Previously it was thought that salivary mucins - large glycoproteins - did little more than keep mucus in saliva slippery and elastic, contributing to its gel-like properties. But now it seems they play an active role in defending against pathogens and keeping the human microbiome healthy.
First author Erica Shapiro Frenkel, of Harvard University, and principal investigator Katharina Ribbeck, a professor at the Massachusetts Institute of Technology, both in Cambridge, MA, report their findings in the journal Applied and Environmental Microbiology.
Frenkel says their findings suggest boosting the body's natural defences might be a better way to prevent tooth decay than relying on external agents like sealants and fluoride treatments.
The researchers found that salivary mucins do not alter levels of S. mutans nor kill the bacteria over 24 hours. Instead, they keep the bacteria suspended in a liquid medium, and this in turn reduces their ability to form biofilms on teeth.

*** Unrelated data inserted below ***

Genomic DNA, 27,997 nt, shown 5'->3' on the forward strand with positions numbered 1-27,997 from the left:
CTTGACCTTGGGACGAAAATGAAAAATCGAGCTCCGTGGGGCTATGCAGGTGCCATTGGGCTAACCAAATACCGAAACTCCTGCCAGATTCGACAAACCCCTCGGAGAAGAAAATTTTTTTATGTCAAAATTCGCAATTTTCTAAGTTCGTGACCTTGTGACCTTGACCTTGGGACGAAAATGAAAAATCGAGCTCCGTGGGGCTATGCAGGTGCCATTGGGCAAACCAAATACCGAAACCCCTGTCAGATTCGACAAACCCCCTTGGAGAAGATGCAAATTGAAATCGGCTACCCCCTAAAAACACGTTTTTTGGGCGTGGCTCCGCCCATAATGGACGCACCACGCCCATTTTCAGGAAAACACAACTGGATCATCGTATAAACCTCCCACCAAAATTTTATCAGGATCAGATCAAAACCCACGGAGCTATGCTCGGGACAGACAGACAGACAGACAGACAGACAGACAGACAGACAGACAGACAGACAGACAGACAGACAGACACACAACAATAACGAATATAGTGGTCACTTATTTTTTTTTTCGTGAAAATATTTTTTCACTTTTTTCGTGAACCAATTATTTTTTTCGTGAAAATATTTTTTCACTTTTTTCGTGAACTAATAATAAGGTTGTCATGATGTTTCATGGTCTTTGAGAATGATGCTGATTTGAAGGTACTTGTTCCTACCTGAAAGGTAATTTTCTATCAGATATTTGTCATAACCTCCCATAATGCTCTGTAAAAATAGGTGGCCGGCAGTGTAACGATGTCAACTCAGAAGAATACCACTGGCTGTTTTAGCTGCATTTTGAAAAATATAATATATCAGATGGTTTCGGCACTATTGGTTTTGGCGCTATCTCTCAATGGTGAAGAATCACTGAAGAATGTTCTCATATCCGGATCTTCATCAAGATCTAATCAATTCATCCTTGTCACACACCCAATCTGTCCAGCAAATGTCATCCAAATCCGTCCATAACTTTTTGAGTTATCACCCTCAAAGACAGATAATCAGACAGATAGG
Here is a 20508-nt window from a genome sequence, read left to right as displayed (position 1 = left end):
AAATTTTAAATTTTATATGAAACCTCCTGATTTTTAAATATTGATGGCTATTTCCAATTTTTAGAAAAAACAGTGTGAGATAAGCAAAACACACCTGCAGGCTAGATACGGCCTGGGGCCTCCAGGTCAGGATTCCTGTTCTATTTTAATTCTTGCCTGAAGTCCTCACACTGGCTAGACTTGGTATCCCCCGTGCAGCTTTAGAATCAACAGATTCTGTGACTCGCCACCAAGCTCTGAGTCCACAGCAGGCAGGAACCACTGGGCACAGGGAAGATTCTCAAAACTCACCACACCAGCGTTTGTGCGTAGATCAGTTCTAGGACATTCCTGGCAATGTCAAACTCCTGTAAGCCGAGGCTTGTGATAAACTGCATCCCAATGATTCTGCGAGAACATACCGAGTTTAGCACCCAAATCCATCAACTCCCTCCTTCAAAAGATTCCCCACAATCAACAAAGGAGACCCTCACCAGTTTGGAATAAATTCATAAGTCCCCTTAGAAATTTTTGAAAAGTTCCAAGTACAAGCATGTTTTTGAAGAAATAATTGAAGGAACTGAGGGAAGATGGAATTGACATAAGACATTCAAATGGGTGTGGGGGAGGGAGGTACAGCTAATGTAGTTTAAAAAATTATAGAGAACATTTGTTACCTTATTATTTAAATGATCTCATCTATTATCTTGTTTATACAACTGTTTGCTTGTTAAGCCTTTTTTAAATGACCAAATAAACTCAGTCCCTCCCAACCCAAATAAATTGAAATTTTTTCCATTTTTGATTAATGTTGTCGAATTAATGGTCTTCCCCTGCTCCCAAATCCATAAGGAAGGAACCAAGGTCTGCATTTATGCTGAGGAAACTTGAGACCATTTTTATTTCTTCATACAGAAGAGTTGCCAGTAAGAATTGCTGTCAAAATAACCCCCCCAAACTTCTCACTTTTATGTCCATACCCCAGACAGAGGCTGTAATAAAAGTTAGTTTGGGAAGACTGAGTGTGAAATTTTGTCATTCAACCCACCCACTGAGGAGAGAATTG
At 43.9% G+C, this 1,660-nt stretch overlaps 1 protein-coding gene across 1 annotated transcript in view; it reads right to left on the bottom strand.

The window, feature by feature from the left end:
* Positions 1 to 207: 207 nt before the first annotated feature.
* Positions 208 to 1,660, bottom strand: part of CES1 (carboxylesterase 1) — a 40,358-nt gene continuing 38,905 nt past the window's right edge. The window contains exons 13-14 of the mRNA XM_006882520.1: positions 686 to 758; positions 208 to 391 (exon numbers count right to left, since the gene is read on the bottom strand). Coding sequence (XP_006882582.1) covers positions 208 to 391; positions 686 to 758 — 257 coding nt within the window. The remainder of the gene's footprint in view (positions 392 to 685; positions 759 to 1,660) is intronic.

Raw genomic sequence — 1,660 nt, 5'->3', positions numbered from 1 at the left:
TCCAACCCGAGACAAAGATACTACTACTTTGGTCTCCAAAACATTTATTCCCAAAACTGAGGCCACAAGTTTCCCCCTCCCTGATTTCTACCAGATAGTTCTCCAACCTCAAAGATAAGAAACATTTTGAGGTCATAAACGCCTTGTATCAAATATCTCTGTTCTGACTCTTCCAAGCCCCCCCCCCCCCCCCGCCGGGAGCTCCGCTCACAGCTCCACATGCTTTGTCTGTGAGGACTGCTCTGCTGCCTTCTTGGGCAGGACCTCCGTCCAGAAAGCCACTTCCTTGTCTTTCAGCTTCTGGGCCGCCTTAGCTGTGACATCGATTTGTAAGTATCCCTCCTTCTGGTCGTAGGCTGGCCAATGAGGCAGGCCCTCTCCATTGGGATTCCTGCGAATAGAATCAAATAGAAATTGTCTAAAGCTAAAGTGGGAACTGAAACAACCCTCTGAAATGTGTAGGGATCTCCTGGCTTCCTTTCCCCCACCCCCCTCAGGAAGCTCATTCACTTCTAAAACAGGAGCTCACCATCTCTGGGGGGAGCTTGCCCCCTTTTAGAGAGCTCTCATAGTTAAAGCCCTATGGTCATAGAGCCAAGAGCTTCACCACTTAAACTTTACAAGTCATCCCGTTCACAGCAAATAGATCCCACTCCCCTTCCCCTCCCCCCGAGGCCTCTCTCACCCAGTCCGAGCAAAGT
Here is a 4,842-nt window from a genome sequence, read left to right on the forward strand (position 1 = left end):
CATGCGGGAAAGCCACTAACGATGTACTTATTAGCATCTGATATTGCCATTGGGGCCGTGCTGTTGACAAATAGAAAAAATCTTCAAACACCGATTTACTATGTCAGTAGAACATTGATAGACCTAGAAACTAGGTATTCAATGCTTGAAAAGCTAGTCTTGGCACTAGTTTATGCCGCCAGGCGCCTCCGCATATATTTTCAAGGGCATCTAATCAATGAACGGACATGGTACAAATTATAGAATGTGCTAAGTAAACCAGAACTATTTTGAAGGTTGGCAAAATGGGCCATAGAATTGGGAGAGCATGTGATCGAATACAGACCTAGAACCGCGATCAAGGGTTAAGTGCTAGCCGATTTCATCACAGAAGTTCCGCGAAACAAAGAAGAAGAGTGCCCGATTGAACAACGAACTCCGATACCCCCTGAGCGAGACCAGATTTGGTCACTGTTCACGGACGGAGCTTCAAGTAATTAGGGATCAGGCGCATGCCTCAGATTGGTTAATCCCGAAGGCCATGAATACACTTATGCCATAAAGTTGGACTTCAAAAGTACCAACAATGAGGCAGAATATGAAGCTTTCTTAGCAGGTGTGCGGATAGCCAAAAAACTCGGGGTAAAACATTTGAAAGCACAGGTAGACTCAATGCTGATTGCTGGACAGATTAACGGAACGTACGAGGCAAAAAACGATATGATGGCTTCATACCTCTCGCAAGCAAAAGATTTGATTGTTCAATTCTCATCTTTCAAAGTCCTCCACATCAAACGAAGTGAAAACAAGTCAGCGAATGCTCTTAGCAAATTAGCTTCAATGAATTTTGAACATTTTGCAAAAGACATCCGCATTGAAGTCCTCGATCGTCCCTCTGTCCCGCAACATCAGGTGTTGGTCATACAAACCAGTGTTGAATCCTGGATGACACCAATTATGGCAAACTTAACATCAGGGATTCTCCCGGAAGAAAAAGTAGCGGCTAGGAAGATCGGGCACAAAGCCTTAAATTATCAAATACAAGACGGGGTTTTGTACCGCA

"This is particularly significant for S. mutans," Frenkel explains, "because it only causes cavities when it is attached, or in a biofilm on the tooth's surface."
A biofilm is a densely packed community of microbes that grow on surfaces and surround themselves with sticky polymers that they secrete.
Frenkel also points out that the oral microbiome - the collection of friendly bacteria in the mouth - is better preserved when naturally present species are not killed. "The ideal situation," she adds, "is to simply attenuate bacterial virulence."
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